Solar farm to be built on medieval site
PLANS for a solar farm to be built on land near Luxulyan are set to be approved – despite the site lying within an area containing historical medieval artefacts.
The application seeks to construct a solar farm of up to 5.8MW with attendant infrastructure on land at Tredinnick Fields, Luxulyan.
But an independent assessment has revealed that the site contains "extensive evidence for medieval and post-medieval agriculture, settlement and tin mining".
Members of Cornwall Council's strategic planning committee chose to delegate a final decision on the application to the head of planning, Phil Mason, to approve, subject to conditions and any final comments from Cornwall Council Historic Environment Service, at a meeting last Thursday.
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In May, an historic environment assessment was carried out by AC Archaeology on behalf of the applicant, Kronos Solar GmbH.
The report stated: "The value of these heritage assets has been evaluated as of generally 'medium significance', while the archaeological potential for remains to be present dating from the prehistoric through to the early medieval period has been rated from low to moderate, with the medieval and post-medieval periods considered as having high potential."
In light of the report, Cornwall Council's Historic Environment Service has recommended that the eastern enclose of the development be removed entirely from the application site, or it may be refused planning consent.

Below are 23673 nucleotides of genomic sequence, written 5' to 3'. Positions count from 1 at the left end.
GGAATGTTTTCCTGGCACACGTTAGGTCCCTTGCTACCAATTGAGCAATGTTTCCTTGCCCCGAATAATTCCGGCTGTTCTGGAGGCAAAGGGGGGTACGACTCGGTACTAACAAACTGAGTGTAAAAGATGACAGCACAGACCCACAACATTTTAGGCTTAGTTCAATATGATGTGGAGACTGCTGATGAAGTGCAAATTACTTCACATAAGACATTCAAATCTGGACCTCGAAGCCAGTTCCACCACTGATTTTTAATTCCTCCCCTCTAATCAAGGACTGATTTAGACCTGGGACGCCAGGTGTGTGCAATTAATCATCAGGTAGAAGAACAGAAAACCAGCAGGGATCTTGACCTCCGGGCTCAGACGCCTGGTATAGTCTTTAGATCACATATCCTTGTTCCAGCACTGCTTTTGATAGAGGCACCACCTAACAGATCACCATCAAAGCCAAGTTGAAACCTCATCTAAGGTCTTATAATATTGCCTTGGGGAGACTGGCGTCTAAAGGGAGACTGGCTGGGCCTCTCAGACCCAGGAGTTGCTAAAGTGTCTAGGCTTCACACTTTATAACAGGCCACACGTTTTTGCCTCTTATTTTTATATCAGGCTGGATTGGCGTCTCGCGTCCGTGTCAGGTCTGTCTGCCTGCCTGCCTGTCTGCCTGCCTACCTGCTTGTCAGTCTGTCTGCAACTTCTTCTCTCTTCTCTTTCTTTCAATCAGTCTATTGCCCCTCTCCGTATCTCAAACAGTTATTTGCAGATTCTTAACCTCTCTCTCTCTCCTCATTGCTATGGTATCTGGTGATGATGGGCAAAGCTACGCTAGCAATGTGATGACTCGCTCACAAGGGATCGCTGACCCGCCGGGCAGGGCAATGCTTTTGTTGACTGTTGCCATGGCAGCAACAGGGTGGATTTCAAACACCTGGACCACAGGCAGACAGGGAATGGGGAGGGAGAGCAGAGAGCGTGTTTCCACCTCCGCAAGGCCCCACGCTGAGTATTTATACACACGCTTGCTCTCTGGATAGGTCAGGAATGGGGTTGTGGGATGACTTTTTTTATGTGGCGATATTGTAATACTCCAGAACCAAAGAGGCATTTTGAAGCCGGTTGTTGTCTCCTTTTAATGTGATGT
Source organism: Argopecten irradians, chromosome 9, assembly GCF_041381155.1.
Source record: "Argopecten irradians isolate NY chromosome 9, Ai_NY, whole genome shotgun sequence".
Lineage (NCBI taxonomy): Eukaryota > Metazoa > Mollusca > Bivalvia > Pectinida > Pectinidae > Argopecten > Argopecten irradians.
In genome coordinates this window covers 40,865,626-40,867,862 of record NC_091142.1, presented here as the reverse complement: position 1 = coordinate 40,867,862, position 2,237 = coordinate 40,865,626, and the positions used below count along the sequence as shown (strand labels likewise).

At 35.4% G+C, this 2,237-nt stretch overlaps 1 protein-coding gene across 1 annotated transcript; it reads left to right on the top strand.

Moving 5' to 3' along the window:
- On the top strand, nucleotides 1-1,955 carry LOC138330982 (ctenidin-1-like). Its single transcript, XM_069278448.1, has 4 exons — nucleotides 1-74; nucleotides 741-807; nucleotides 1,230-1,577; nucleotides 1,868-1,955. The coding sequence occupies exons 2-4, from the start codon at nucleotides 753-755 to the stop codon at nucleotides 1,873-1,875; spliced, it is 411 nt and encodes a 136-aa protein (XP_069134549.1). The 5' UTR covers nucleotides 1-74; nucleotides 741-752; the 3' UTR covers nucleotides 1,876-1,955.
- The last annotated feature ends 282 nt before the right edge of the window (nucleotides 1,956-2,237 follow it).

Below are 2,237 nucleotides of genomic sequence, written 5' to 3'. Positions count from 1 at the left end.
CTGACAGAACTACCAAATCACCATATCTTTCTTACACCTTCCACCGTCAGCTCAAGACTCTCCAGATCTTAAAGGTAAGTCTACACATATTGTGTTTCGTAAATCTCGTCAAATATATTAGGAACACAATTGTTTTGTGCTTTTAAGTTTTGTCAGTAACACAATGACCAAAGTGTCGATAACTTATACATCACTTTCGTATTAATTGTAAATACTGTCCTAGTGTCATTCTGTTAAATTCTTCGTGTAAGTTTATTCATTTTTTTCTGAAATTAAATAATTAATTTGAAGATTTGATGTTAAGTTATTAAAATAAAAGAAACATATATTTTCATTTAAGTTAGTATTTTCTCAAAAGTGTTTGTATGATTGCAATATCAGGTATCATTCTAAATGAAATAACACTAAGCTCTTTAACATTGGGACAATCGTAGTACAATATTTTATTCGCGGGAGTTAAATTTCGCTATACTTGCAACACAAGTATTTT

In its submissions, it stated: "Construction of the ground beams will involve ground disturbance likely to exceed 200mm and without further information regarding the depths of soil and geological levels on this site it is not possible to predict if these impacts, or further impacts connected with the laying out of inverter stations, cable trenches, maintenance tracks and fencing, will result in damage to any archaeological features present."
The target date for a decision on the plans, which would occupy two adjacent fields and cover seven hectares (17 acres), is today.
Two letters of objection have been received, one from the Cornwall branch of the Campaign to Protect Rural England (CPRE).
The CPRE said that it was calling on the planning authority to refuse planning consent because "if approved, it would set a precedent for other large-scale solar farms to be constructed across Cornwall, which as a consequence could destroy the county as an attractive destination for holidaymakers and place the tourist industry in decline".
Luxulyan Parish Council, supports the application. Its recommendations included:
The project would help meet emissions reduction targets and would be the parish's contribution to this
The land being used is low-grade agricultural land mainly suitable for grazing for livestock which use could continue.
The topograhy of the land will cause minimal visual intrusion into the community.